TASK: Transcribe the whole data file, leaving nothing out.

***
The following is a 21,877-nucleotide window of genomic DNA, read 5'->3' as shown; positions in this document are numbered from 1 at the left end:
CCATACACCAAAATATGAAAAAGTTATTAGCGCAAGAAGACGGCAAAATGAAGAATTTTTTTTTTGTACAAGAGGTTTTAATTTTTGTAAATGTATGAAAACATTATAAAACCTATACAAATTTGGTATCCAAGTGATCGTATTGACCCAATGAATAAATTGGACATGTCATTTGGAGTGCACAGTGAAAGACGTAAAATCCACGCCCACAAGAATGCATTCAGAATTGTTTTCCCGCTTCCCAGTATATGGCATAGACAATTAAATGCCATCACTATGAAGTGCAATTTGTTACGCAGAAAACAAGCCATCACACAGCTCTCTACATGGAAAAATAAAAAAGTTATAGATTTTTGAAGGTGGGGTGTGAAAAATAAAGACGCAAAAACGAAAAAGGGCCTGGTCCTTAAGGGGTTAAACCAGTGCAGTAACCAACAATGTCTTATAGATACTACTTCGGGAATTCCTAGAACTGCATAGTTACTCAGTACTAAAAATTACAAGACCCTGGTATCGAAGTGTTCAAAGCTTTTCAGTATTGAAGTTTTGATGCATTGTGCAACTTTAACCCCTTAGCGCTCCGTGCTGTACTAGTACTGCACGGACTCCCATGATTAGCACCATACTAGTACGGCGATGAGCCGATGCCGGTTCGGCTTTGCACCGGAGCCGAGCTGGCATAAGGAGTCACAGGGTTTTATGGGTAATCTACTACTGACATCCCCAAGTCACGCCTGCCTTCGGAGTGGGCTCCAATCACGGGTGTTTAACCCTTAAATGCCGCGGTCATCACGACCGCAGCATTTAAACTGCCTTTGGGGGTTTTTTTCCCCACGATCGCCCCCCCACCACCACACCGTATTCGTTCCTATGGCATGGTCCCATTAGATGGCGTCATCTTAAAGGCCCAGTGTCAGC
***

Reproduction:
The following is a 21,877-nucleotide window of genomic DNA, read 5'->3' as shown; positions in this document are numbered from 1 at the left end:
CCATACACCAAAATATGAAAAAGTTATTAGCGCAAGAAGACGGCAAAATGAAGAATTTTTTTTTTGTACAAGAGGTTTTAATTTTTGTAAATGTATGAAAACATTATAAAACCTATACAAATTTGGTATCCAAGTGATCGTATTGACCCAATGAATAAATTGGACATGTCATTTGGAGTGCACAGTGAAAGACGTAAAATCCACGCCCACAAGAATGCATTCAGAATTGTTTTCCCGCTTCCCAGTATATGGCATAGACAATTAAATGCCATCACTATGAAGTGCAATTTGTTACGCAGAAAACAAGCCATCACACAGCTCTCTACATGGAAAAATAAAAAAGTTATAGATTTTTGAAGGTGGGGTGTGAAAAATAAAGACGCAAAAACGAAAAAGGGCCTGGTCCTTAAGGGGTTAAACCAGTGCAGTAACCAACAATGTCTTATAGATACTACTTCGGGAATTCCTAGAACTGCATAGTTACTCAGTACTAAAAATTACAAGACCCTGGTATCGAAGTGTTCAAAGCTTTTCAGTATTGAAGTTTTGATGCATTGTGCAACTTTAACCCCTTAGCGCTCCGTGCTGTACTAGTACTGCACGGACTCCCATGATTAGCACCATACTAGTACGGCGATGAGCCGATGCCGGTTCGGCTTTGCACCGGAGCCGAGCTGGCATAAGGAGTCACAGGGTTTTATGGGTAATCTACTACTGACATCCCCAAGTCACGCCTGCCTTCGGAGTGGGCTCCAATCACGGGTGTTTAACCCTTAAATGCCGCGGTCATCACGACCGCAGCATTTAAACTGCCTTTGGGGGTTTTTTTCCCCACGATCGCCCCCCCACCACCACACCGTATTCGTTCCTATGGCATGGTCCCATTAGATGGCGTCATCTTAAAGGCCCAGTGTCAGC